After 42 years at work, Youth Homes Executive Director Geoff Birnbaum hasn’t made any plans for his first days of retirement.
“People keep asking me what I’m going to do,” he said. “I’m going to wake up on Jan. 1 and get something done.”
Birnbaum, who’s pushing 70 but doesn’t look it — “it helps to be bald,” he laughed — felt it was time to step down after decades at a job he didn’t plan for.
The opportunity came about in the mid-1970s after Birnbaum had worked for the state. He was looking to get into nonprofit social work and a Missoula foster care nonprofit was starting up with grant funding. They needed a director.
“I remind myself often, when things seem to be going well, that I was hired on a tie vote,” Birnbaum smiled. “I remember when I got it, thinking, ‘This will be fun for awhile.’ ”
But he’s helped grow the nonprofit from a single shelter and a somewhat disorganized foster program into an expansive youth organization that includes foster and adoption programs, family support, wilderness therapy and nine group homes across western Montana.
And Birnbaum was never static.
“The fact is, I haven’t had the same job for 42 years,” he said. “It’s been an evolution.”
In his first months on the job, he was involved with every kid who came to the shelter, eventually moving higher and higher up into a supervisory role.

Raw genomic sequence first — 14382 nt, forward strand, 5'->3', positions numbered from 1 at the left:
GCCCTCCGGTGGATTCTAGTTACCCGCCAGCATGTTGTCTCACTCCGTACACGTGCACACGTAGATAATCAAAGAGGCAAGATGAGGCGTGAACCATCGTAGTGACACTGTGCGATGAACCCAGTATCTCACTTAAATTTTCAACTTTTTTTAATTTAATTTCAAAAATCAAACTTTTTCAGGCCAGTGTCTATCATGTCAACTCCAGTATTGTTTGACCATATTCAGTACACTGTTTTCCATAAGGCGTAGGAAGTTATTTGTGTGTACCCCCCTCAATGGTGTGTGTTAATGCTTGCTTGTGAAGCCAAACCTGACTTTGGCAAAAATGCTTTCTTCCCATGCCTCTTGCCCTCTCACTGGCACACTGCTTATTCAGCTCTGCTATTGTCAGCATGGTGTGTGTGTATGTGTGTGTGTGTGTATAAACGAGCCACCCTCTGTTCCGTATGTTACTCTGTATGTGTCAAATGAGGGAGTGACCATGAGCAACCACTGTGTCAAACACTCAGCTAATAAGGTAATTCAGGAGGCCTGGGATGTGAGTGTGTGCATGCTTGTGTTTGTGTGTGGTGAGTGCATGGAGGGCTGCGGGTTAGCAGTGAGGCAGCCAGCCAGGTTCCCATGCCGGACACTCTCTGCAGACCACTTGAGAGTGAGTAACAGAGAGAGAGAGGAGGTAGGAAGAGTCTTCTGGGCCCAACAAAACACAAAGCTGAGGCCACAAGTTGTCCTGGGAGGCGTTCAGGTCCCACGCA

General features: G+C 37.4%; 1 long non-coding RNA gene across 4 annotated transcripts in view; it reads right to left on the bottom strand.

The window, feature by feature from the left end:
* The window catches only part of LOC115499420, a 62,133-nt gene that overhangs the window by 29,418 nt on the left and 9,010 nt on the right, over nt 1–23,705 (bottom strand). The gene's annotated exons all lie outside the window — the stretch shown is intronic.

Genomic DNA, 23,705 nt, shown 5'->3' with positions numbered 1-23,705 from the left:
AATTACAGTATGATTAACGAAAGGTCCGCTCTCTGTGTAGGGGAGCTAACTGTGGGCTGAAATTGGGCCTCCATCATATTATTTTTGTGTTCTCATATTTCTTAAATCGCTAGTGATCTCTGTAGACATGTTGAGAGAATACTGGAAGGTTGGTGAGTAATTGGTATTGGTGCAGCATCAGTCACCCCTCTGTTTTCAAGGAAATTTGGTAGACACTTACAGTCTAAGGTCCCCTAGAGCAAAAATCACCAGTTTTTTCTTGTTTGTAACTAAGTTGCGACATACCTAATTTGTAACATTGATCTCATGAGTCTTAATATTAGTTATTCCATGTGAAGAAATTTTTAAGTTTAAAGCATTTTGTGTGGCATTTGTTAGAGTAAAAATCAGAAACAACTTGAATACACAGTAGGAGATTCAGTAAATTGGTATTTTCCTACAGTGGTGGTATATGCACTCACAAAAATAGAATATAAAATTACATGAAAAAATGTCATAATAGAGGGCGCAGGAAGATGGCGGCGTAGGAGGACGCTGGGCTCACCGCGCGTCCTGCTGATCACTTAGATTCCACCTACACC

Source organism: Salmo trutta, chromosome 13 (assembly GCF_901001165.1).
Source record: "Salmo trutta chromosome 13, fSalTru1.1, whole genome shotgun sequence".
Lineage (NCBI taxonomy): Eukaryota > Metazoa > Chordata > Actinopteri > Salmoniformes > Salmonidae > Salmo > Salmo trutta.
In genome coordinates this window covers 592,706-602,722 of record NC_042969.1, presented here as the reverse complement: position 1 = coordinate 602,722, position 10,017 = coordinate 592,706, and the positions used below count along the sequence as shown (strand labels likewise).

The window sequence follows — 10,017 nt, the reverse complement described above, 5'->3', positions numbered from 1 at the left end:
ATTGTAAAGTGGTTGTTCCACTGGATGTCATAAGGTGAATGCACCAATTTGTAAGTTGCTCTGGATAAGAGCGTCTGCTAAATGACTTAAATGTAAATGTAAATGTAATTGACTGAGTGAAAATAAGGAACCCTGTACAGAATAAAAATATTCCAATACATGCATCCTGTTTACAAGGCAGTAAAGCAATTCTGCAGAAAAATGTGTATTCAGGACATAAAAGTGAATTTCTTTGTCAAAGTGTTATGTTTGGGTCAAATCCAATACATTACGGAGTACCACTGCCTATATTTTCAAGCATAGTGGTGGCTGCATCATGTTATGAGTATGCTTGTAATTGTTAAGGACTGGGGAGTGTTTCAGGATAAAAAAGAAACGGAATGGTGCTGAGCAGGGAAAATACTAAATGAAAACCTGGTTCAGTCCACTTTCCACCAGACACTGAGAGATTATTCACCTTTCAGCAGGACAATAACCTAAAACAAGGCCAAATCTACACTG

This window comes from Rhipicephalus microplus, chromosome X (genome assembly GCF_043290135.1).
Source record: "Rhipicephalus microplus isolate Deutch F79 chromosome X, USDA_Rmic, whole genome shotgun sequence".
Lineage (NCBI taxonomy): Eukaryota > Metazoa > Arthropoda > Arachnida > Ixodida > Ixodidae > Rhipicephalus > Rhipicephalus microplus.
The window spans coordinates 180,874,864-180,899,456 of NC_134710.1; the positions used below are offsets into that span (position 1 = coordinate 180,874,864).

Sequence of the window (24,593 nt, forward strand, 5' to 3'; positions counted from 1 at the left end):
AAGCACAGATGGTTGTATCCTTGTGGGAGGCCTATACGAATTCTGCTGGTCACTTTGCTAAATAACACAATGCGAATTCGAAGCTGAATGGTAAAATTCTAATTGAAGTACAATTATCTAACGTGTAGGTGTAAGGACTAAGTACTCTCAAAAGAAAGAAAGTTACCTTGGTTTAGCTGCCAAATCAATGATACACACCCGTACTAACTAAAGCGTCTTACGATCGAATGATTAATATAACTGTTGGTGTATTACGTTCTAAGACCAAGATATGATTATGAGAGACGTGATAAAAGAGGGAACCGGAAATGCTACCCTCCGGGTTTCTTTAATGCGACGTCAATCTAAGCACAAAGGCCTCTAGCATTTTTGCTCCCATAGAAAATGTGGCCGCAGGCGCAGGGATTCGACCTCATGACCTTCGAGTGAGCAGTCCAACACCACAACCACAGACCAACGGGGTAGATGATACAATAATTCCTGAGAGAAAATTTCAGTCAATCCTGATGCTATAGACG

But that came with its own rewards, as Birnbaum got to mentor new employees and teach them the ways of service to underserved kids.
“The training of young people to do work for us, to influence those young people became as much of a passion,” Birnbaum said.
He would tell employees, “This is not your life. This is their life.”
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Beth Cogswell, the associate executive director who’s taking over for Birnbaum, said he’s made a difference in hundreds of employees' lives through his leadership and open-door policy at the office.
“People have invested in this organization over the years really because of him,” Cogswell said. “He’s an incredibly personable person. He’s really accessible.”
Birnbaum’s influence reached further into the community through his decades of youth soccer coaching as well, something he said he hoped to continue in some capacity after retirement.
His friendliness and leadership around Missoula benefited the nonprofit in myriad ways, Cogswell said. Because people knew Birnbaum and trusted him, the organization’s reputation grew.
“Geoff was really visionary in growing the organization when the opportunity arose in order to serve as many kids as possible,” Cogswell said. “He’s a person who really cares about kids and that has been his first priority.”
And for Birnbaum, it all comes back to kids. He has two of his own and several foster children. He never tires of hanging out with the young people, who impress him generation after generation.
“Teenagers are the great questioners. They question everything,” Birnbaum said. “They don’t have politics, they just have opinions.”
Birnbaum is somewhat conflicted about leaving: State budget cuts have had a severe impact on Youth Homes and he’s had people tell him that it’s both a good time to leave and a bad one.
But he’s optimistic Youth Homes will get through lean times as it has many times before.
“These are tough times. And the community has to step up,” he said. “The need hasn’t changed.”
But while some retirees worry about who can take their place, Birnbaum holds a different view.
“I’m just like, ‘Get out of the way.’”